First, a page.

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ABOUT NASA NEWS AND EVENTS MULTIMEDIA MISSIONS MyNASA WORK FOR NASA
Computer drawing of an airliner showing the axes of rotation
 in roll, pitch and yaw.

Since we live in a three dimensional world, it is necessary to control the attitude or orientation of a flying aircraft in all three dimensions. In flight, any aircraft will rotate about its center of gravity, a point which is the average location of the mass of the aircraft. We can define a three dimensional coordinate system through the center of gravity with each axis of this coordinate system perpendicular to the other two axes. We can then define the orientation of the aircraft by the amount of rotation of the parts of the aircraft along these principal axes.

The yaw axis is defined to be perpendicular to the plane of the wings with its origin at the center of gravity and directed towards the bottom of the aircraft. A yaw motion is a movement of the nose of the aircraft from side to side. The pitch axis is perpendicular to the yaw axis and is parallel to the plane of the wings with its origin at the center of gravity and directed towards the right wing tip. A pitch motion is an up or down movement of the nose of the aircraft. The roll axis is perpendicular to the other two axes with its origin at the center of gravity, and is directed towards the nose of the aircraft. A rolling motion is an up and down movement of the wing tips of the aircraft.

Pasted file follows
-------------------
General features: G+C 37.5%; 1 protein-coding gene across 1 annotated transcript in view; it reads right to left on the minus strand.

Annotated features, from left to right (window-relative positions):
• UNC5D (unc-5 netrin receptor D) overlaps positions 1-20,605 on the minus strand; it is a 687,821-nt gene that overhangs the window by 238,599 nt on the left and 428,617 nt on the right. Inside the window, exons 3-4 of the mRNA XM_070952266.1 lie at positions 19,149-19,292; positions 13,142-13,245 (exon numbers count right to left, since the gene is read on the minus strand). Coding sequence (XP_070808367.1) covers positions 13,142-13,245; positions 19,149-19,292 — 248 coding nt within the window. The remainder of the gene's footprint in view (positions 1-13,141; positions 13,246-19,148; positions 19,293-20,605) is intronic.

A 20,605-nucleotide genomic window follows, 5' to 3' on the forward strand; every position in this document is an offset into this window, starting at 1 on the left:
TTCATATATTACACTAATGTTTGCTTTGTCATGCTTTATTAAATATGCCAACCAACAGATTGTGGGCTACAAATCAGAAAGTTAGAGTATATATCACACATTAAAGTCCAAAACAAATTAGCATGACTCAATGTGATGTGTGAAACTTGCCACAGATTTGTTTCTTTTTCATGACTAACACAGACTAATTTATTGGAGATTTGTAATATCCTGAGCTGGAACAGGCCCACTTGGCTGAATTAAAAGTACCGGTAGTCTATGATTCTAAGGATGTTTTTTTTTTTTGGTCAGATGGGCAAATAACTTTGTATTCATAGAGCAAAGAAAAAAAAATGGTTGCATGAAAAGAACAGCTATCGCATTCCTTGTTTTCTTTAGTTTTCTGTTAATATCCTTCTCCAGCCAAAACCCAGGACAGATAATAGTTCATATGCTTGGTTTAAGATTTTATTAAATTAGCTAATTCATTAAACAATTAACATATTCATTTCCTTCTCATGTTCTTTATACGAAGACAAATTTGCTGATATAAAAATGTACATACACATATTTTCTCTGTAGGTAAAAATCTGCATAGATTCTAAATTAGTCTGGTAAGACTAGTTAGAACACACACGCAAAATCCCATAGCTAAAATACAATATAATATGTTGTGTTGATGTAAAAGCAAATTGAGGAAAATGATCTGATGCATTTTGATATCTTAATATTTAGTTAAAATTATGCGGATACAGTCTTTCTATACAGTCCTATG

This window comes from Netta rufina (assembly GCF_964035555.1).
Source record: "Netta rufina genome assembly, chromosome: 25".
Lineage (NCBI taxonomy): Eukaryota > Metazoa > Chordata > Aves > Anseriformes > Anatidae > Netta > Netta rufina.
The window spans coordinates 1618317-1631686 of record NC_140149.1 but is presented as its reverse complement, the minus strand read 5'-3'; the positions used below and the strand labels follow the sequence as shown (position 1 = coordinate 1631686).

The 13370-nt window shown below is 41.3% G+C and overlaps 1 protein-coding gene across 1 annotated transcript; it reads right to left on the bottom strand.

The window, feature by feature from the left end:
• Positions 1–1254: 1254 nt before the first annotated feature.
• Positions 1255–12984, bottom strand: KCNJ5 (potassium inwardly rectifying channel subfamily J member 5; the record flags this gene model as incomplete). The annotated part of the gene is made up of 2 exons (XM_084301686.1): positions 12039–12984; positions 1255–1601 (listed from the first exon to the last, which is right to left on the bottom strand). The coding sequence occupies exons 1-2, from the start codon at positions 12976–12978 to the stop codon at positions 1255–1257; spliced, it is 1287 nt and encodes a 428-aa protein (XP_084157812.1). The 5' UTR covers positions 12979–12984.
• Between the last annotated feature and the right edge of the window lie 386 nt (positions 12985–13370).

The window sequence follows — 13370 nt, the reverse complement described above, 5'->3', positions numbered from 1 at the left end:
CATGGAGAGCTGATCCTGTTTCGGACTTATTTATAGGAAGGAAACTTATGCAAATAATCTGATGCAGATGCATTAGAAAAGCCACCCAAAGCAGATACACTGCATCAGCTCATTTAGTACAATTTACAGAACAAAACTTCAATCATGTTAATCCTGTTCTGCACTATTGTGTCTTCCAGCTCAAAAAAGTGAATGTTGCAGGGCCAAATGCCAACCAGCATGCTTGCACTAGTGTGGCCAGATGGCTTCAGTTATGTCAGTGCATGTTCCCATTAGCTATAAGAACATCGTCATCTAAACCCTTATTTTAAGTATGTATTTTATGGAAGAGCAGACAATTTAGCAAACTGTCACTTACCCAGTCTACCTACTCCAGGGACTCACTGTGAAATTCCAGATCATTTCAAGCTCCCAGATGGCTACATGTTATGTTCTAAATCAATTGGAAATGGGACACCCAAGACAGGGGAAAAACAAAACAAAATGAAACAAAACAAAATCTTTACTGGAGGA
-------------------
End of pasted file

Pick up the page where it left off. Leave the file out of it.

In flight, the control surfaces of an aircraft produce aerodynamic forces. These forces are applied at the center of pressure of the control surfaces which are some distance from the aircraft cg and produce torques (or moments) about the principal axes. The torques cause the aircraft to rotate. The elevators produce a pitching moment, the rudder produces a yawing moment, and the ailerons produce a rolling moment. The ability to vary the amount of the force and the moment allows the pilot to maneuver or to trim the aircraft. The first aircraft to demonstrate active control about all three axes was the Wright brothers' 1902 glider.


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Editor: Tom Benson
NASA Official: Tom Benson
Last Updated: Mar 14 2006

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